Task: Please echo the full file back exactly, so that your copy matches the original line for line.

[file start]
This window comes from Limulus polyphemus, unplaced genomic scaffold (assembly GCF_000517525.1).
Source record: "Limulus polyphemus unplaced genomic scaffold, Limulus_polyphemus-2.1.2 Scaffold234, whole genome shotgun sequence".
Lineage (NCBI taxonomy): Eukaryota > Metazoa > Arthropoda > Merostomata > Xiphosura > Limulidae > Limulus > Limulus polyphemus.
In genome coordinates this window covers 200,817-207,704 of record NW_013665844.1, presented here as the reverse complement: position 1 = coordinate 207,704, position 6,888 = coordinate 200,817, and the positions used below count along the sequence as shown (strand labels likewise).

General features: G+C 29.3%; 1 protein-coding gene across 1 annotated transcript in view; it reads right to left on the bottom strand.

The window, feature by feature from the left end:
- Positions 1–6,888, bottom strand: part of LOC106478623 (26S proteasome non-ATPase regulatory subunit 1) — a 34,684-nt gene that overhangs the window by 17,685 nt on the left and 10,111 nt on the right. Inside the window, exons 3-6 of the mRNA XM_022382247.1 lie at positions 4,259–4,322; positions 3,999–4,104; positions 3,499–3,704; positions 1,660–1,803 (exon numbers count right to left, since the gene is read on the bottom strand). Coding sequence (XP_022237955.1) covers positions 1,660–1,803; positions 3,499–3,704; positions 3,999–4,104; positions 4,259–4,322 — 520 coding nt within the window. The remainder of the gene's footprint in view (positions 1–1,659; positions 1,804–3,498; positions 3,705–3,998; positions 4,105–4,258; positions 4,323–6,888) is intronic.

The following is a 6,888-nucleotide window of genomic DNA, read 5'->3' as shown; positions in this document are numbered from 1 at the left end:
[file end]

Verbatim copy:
This window comes from Limulus polyphemus, unplaced genomic scaffold (assembly GCF_000517525.1).
Source record: "Limulus polyphemus unplaced genomic scaffold, Limulus_polyphemus-2.1.2 Scaffold234, whole genome shotgun sequence".
Lineage (NCBI taxonomy): Eukaryota > Metazoa > Arthropoda > Merostomata > Xiphosura > Limulidae > Limulus > Limulus polyphemus.
In genome coordinates this window covers 200,817-207,704 of record NW_013665844.1, presented here as the reverse complement: position 1 = coordinate 207,704, position 6,888 = coordinate 200,817, and the positions used below count along the sequence as shown (strand labels likewise).

General features: G+C 29.3%; 1 protein-coding gene across 1 annotated transcript in view; it reads right to left on the bottom strand.

The window, feature by feature from the left end:
- Positions 1–6,888, bottom strand: part of LOC106478623 (26S proteasome non-ATPase regulatory subunit 1) — a 34,684-nt gene that overhangs the window by 17,685 nt on the left and 10,111 nt on the right. Inside the window, exons 3-6 of the mRNA XM_022382247.1 lie at positions 4,259–4,322; positions 3,999–4,104; positions 3,499–3,704; positions 1,660–1,803 (exon numbers count right to left, since the gene is read on the bottom strand). Coding sequence (XP_022237955.1) covers positions 1,660–1,803; positions 3,499–3,704; positions 3,999–4,104; positions 4,259–4,322 — 520 coding nt within the window. The remainder of the gene's footprint in view (positions 1–1,659; positions 1,804–3,498; positions 3,705–3,998; positions 4,105–4,258; positions 4,323–6,888) is intronic.

The following is a 6,888-nucleotide window of genomic DNA, read 5'->3' as shown; positions in this document are numbered from 1 at the left end: